Conley, Kassandra Leighann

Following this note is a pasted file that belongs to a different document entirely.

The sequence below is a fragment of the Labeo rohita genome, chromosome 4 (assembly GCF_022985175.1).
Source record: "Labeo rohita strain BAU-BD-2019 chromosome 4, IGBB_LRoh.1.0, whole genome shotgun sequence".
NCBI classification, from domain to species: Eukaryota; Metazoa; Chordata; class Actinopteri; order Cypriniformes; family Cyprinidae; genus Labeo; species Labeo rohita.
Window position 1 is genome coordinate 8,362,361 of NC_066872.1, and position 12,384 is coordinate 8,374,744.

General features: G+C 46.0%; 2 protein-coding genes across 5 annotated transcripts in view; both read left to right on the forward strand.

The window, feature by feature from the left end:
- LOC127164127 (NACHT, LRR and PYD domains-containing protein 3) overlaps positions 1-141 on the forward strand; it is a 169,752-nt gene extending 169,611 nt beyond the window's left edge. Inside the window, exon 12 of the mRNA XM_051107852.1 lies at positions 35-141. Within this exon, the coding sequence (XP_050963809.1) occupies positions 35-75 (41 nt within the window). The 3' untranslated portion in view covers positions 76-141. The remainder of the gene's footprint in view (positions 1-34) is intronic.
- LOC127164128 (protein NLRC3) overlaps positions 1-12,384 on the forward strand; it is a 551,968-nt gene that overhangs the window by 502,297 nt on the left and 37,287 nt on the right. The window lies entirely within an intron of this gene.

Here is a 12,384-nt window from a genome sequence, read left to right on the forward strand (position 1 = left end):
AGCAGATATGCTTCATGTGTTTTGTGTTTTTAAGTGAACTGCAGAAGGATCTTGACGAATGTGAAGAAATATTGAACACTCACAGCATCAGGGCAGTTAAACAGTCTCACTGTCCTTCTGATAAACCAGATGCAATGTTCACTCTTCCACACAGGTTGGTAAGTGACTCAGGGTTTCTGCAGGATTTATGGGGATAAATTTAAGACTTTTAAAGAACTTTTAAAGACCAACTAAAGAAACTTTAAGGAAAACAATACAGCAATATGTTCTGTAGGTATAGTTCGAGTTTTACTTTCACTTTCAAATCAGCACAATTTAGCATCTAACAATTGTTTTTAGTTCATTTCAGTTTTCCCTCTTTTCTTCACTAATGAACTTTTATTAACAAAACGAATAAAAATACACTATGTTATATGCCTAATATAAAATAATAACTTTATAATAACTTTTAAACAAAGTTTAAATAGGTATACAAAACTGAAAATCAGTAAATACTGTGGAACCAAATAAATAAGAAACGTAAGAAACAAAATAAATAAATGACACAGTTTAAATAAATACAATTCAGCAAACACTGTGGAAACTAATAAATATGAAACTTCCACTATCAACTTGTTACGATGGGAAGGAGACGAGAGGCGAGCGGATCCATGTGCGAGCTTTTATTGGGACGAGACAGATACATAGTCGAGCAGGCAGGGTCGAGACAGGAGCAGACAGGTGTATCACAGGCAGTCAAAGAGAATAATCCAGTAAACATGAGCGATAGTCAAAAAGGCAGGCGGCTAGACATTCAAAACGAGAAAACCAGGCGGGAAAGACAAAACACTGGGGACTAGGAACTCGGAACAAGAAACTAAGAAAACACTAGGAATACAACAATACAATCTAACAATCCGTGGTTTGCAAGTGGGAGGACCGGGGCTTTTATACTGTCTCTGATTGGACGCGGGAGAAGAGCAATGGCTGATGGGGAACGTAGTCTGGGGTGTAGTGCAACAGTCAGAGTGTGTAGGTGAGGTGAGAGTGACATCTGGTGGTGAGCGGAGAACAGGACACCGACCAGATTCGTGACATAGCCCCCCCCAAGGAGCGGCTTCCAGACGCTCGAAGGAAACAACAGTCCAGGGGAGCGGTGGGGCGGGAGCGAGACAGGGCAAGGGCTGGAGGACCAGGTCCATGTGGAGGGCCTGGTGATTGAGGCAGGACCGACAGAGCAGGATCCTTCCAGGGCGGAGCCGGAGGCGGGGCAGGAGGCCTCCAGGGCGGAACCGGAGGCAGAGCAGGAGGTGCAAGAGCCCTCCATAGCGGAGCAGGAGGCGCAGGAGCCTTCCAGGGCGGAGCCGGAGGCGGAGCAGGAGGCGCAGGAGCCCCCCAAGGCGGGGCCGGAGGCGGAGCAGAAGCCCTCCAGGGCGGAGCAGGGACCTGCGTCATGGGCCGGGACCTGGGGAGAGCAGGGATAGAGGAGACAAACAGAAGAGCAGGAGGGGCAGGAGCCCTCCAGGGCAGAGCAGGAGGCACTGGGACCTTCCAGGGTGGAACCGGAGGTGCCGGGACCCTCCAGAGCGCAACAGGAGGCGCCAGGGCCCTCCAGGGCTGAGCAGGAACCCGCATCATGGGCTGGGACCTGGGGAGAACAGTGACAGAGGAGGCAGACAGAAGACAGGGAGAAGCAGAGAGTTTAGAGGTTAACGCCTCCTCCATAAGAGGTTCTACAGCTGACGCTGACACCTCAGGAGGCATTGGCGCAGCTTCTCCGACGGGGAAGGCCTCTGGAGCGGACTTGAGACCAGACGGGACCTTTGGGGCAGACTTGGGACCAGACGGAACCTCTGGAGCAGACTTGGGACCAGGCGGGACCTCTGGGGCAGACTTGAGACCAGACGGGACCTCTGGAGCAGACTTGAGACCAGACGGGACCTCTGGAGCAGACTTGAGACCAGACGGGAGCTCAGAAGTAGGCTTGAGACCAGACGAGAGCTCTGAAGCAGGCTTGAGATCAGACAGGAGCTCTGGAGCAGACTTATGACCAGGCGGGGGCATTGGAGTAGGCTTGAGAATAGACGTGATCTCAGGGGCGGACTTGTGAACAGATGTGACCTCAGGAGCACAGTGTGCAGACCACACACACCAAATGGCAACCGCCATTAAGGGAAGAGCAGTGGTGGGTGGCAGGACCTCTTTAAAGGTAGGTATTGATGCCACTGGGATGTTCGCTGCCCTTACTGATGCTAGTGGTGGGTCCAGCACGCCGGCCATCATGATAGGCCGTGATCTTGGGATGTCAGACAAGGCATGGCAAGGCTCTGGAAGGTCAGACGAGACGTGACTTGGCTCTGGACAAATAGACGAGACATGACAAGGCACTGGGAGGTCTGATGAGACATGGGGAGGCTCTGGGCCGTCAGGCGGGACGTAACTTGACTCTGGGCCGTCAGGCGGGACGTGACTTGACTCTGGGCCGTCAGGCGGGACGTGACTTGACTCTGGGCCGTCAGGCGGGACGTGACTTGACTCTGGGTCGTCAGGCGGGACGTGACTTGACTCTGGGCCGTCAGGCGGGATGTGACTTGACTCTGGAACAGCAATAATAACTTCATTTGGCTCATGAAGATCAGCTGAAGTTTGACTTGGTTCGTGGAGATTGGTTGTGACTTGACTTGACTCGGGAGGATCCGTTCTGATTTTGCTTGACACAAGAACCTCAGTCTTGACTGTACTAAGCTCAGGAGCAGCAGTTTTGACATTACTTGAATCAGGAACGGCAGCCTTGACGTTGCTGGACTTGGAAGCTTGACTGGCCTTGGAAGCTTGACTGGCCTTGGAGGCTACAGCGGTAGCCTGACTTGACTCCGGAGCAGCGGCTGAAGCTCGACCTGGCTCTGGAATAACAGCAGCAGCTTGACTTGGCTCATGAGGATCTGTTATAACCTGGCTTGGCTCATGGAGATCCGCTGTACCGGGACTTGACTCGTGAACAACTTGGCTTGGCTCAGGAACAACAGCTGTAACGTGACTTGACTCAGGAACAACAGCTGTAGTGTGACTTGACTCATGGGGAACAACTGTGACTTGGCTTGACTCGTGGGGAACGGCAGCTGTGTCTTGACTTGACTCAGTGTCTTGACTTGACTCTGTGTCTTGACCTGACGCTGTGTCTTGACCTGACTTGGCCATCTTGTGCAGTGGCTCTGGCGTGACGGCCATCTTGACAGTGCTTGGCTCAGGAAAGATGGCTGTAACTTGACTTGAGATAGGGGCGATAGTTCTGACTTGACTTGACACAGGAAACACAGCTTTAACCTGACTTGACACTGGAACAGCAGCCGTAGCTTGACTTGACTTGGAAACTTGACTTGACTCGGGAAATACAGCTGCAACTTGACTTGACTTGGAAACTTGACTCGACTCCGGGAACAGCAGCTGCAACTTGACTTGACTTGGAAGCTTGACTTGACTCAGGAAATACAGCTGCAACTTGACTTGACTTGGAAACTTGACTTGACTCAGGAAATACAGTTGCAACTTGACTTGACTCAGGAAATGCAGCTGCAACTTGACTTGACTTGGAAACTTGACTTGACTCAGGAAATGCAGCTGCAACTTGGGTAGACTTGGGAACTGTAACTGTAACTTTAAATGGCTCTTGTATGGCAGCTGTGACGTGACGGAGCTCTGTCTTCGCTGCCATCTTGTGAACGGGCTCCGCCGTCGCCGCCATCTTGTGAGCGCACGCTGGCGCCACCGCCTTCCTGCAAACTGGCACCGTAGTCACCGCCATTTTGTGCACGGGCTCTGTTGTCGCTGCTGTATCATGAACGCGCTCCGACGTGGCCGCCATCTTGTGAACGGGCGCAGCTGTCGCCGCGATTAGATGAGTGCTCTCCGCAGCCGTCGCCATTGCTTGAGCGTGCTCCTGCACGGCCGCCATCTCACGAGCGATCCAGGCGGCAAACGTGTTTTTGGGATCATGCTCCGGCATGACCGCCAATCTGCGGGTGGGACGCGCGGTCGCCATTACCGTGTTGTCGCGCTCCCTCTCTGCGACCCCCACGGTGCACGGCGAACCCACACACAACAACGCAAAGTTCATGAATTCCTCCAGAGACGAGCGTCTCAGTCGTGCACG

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Although the process of defining the Angelcynn took place over many years and many texts, three specific narratives are exemplary for their ability to reflect a rapidly changing understanding of Englishness in the late Anglo-Saxon era the Old English Bede, the Anglo-Saxon Chronicle, and Wulfstan’s Sermo Lupi ad Anglos. Each text appropriates conventional narratives of migration, invasion, and conquest and, thus, reflects the Anglo-Saxons’ changing role on the island. While the Old English Bede relies on Christian metaphor to explain the events that led to English hegemony, the other texts secularize the narrative of conquest to account for both the dominance of the Alfredian court and the losses of the English in the face of Danish invasions. These narratives represent a politicized myth of adventus Saxonum and, ultimately, Anglo-Saxon identity, which allowed for self-definition in pre-Norman Conquest England.